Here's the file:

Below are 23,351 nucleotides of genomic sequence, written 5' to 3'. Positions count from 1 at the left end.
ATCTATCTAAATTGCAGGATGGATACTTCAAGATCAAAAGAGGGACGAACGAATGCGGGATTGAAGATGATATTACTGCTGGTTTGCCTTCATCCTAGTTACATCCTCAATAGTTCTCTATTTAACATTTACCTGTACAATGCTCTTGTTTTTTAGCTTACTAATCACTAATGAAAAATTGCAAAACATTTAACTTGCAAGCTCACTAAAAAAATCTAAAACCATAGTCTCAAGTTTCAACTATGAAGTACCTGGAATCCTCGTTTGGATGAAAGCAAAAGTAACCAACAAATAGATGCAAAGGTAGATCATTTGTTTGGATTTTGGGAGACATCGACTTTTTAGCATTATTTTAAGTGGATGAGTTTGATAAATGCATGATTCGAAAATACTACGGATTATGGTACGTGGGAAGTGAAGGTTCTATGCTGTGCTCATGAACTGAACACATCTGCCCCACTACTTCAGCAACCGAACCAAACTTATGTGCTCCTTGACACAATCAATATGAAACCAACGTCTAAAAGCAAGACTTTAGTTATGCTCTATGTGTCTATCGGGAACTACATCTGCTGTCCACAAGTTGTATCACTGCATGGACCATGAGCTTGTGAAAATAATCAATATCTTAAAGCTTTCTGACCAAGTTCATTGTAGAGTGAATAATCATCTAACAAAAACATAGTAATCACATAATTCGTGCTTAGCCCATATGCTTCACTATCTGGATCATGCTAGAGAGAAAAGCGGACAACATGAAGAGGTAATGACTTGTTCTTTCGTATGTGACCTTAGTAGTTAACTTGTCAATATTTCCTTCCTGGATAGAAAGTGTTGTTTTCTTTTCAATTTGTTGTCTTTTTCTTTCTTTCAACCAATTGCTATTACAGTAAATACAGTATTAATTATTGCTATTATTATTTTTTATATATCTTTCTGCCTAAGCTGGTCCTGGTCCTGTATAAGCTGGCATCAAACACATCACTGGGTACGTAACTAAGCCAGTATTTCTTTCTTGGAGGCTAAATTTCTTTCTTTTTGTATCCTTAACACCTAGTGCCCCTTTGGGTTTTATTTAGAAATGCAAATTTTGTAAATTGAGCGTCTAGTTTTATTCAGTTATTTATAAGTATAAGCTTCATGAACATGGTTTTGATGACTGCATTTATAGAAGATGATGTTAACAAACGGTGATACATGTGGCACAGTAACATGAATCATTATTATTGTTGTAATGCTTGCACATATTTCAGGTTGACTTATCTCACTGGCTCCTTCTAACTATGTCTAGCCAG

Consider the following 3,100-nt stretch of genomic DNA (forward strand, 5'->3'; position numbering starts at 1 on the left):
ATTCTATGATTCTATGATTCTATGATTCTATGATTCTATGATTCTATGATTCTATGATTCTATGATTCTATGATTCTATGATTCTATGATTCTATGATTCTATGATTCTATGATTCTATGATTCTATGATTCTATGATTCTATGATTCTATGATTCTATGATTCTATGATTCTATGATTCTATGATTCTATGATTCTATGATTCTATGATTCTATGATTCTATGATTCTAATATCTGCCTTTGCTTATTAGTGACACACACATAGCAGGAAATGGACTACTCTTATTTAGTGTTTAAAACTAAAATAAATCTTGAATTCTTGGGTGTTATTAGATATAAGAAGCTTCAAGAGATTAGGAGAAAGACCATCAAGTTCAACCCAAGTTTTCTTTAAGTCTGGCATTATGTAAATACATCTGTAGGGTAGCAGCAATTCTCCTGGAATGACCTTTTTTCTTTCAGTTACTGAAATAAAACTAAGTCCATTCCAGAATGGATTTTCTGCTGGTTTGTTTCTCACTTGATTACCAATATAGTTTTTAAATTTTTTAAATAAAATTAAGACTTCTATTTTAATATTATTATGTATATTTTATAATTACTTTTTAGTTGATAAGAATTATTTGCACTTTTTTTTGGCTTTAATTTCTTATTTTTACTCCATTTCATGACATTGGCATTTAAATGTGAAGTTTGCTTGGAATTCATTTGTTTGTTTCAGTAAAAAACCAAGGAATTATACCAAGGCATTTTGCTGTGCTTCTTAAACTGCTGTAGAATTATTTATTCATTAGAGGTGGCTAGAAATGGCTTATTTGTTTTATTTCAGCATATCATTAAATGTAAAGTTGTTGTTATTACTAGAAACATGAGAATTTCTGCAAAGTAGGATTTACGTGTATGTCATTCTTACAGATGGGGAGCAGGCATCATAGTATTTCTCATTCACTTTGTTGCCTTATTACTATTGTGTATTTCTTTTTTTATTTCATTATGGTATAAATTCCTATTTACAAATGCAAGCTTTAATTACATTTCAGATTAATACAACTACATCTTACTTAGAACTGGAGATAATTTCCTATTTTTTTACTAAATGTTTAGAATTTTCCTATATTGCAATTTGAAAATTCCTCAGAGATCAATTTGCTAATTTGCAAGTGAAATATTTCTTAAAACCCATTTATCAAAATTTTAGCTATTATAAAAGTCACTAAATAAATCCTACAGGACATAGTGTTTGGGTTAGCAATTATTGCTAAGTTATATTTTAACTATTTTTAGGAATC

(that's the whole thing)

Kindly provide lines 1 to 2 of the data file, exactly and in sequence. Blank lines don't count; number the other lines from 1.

Below are 23,351 nucleotides of genomic sequence, written 5' to 3'. Positions count from 1 at the left end.
ATCTATCTAAATTGCAGGATGGATACTTCAAGATCAAAAGAGGGACGAACGAATGCGGGATTGAAGATGATATTACTGCTGGTTTGCCTTCATCCTAGTTACATCCTCAATAGTTCTCTATTTAACATTTACCTGTACAATGCTCTTGTTTTTTAGCTTACTAATCACTAATGAAAAATTGCAAAACATTTAACTTGCAAGCTCACTAAAAAAATCTAAAACCATAGTCTCAAGTTTCAACTATGAAGTACCTGGAATCCTCGTTTGGATGAAAGCAAAAGTAACCAACAAATAGATGCAAAGGTAGATCATTTGTTTGGATTTTGGGAGACATCGACTTTTTAGCATTATTTTAAGTGGATGAGTTTGATAAATGCATGATTCGAAAATACTACGGATTATGGTACGTGGGAAGTGAAGGTTCTATGCTGTGCTCATGAACTGAACACATCTGCCCCACTACTTCAGCAACCGAACCAAACTTATGTGCTCCTTGACACAATCAATATGAAACCAACGTCTAAAAGCAAGACTTTAGTTATGCTCTATGTGTCTATCGGGAACTACATCTGCTGTCCACAAGTTGTATCACTGCATGGACCATGAGCTTGTGAAAATAATCAATATCTTAAAGCTTTCTGACCAAGTTCATTGTAGAGTGAATAATCATCTAACAAAAACATAGTAATCACATAATTCGTGCTTAGCCCATATGCTTCACTATCTGGATCATGCTAGAGAGAAAAGCGGACAACATGAAGAGGTAATGACTTGTTCTTTCGTATGTGACCTTAGTAGTTAACTTGTCAATATTTCCTTCCTGGATAGAAAGTGTTGTTTTCTTTTCAATTTGTTGTCTTTTTCTTTCTTTCAACCAATTGCTATTACAGTAAATACAGTATTAATTATTGCTATTATTATTTTTTATATATCTTTCTGCCTAAGCTGGTCCTGGTCCTGTATAAGCTGGCATCAAACACATCACTGGGTACGTAACTAAGCCAGTATTTCTTTCTTGGAGGCTAAATTTCTTTCTTTTTGTATCCTTAACACCTAGTGCCCCTTTGGGTTTTATTTAGAAATGCAAATTTTGTAAATTGAGCGTCTAGTTTTATTCAGTTATTTATAAGTATAAGCTTCATGAACATGGTTTTGATGACTGCATTTATAGAAGATGATGTTAACAAACGGTGATACATGTGGCACAGTAACATGAATCATTATTATTGTTGTAATGCTTGCACATATTTCAGGTTGACTTATCTCACTGGCTCCTTCTAACTATGTCTAGCCAG